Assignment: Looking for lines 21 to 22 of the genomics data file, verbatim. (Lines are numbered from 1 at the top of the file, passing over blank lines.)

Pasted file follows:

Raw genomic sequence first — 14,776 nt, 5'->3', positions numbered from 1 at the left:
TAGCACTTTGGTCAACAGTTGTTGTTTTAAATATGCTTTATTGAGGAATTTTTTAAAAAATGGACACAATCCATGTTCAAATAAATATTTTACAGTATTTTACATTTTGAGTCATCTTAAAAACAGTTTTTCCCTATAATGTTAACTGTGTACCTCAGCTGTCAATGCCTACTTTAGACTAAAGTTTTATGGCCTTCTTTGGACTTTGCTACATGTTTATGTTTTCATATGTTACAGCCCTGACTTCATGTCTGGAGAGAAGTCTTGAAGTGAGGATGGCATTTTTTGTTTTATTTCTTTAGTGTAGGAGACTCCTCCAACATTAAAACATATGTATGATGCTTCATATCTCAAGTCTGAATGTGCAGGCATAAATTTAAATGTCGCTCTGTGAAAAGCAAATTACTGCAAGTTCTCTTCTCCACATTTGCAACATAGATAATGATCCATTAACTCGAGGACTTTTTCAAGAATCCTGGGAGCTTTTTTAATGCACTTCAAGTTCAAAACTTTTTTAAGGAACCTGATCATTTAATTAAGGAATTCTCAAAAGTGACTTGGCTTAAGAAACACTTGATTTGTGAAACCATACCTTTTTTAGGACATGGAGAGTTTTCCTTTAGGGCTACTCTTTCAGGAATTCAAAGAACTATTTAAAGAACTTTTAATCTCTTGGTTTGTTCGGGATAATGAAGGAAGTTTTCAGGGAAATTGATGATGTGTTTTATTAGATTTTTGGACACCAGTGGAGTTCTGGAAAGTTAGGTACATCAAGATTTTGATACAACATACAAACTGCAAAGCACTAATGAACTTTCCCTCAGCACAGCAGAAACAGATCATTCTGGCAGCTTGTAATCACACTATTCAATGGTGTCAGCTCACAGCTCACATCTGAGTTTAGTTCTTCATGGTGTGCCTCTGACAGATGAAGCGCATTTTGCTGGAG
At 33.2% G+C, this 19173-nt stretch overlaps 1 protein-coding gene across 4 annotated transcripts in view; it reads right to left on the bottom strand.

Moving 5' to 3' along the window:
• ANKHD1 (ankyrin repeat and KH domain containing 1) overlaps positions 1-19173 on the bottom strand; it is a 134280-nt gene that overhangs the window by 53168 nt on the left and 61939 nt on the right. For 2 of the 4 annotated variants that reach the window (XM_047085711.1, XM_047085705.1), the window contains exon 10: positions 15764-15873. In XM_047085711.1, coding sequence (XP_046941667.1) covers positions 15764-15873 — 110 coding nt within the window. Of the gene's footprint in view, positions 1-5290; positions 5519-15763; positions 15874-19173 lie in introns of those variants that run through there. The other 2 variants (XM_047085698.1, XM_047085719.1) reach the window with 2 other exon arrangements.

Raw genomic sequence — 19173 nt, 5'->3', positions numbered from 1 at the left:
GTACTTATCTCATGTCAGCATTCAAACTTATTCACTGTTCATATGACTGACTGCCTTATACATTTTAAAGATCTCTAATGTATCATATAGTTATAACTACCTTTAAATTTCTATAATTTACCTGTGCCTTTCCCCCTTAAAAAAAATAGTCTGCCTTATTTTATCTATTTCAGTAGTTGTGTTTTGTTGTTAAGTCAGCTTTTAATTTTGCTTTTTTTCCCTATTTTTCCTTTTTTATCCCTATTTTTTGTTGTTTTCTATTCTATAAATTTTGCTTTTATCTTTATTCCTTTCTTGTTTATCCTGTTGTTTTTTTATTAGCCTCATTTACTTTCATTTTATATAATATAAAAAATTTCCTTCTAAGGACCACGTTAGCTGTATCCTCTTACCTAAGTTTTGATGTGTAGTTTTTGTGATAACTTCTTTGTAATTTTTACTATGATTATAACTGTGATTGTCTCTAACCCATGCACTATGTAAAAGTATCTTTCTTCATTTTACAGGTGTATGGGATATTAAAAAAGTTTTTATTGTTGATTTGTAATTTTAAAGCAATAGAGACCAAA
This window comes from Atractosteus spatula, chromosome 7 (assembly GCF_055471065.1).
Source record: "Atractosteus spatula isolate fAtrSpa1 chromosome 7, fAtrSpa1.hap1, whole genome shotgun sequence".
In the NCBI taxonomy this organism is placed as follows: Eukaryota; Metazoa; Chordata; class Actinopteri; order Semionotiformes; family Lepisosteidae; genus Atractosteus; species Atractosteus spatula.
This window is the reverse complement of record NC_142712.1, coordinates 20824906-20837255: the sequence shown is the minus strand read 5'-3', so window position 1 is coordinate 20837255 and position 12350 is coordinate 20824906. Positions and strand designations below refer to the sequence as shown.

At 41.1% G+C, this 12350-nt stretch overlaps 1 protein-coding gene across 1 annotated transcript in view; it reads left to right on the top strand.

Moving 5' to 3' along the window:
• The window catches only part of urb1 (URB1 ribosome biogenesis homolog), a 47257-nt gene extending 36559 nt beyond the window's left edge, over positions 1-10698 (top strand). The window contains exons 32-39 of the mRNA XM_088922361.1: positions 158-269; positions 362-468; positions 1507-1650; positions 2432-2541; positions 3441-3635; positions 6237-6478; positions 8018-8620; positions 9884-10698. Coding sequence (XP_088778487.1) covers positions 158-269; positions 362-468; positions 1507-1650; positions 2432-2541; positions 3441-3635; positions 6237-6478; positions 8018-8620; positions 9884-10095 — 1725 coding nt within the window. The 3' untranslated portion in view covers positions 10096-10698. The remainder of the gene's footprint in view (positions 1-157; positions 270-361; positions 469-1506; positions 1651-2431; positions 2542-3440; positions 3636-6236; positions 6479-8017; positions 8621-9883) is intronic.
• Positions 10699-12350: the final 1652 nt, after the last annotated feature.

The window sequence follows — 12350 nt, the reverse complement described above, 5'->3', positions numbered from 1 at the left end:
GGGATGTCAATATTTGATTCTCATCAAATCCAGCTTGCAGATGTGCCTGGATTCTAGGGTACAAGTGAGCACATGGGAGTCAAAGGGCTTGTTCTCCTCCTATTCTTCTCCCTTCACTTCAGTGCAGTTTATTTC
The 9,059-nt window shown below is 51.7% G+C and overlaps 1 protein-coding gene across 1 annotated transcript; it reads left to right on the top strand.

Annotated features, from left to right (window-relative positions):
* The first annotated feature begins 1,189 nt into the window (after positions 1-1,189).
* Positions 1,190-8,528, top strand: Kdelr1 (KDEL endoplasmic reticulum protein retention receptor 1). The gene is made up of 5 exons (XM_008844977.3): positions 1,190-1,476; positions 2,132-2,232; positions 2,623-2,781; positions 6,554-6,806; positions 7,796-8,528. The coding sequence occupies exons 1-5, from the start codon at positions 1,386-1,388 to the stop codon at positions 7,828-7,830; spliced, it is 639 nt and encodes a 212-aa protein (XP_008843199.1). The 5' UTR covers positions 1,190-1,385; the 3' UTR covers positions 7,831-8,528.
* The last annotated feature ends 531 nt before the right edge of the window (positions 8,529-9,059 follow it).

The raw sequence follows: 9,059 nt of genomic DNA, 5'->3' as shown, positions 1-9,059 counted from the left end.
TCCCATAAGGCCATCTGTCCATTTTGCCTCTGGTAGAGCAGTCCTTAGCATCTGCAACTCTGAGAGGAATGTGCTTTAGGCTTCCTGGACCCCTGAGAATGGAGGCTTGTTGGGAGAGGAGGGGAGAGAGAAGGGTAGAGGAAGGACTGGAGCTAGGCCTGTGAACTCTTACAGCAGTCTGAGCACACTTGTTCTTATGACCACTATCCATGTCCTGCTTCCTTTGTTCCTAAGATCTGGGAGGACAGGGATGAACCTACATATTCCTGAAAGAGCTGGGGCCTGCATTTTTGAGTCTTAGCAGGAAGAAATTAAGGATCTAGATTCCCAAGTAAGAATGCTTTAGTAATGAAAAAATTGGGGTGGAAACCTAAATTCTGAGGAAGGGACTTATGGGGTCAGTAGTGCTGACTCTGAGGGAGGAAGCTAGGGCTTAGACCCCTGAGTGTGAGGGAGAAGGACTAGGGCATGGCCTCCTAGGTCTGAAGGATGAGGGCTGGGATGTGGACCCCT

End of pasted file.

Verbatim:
* Positions 1,190-8,528, top strand: Kdelr1 (KDEL endoplasmic reticulum protein retention receptor 1). The gene is made up of 5 exons (XM_008844977.3): positions 1,190-1,476; positions 2,132-2,232; positions 2,623-2,781; positions 6,554-6,806; positions 7,796-8,528. The coding sequence occupies exons 1-5, from the start codon at positions 1,386-1,388 to the stop codon at positions 7,828-7,830; spliced, it is 639 nt and encodes a 212-aa protein (XP_008843199.1). The 5' UTR covers positions 1,190-1,385; the 3' UTR covers positions 7,831-8,528.
* The last annotated feature ends 531 nt before the right edge of the window (positions 8,529-9,059 follow it).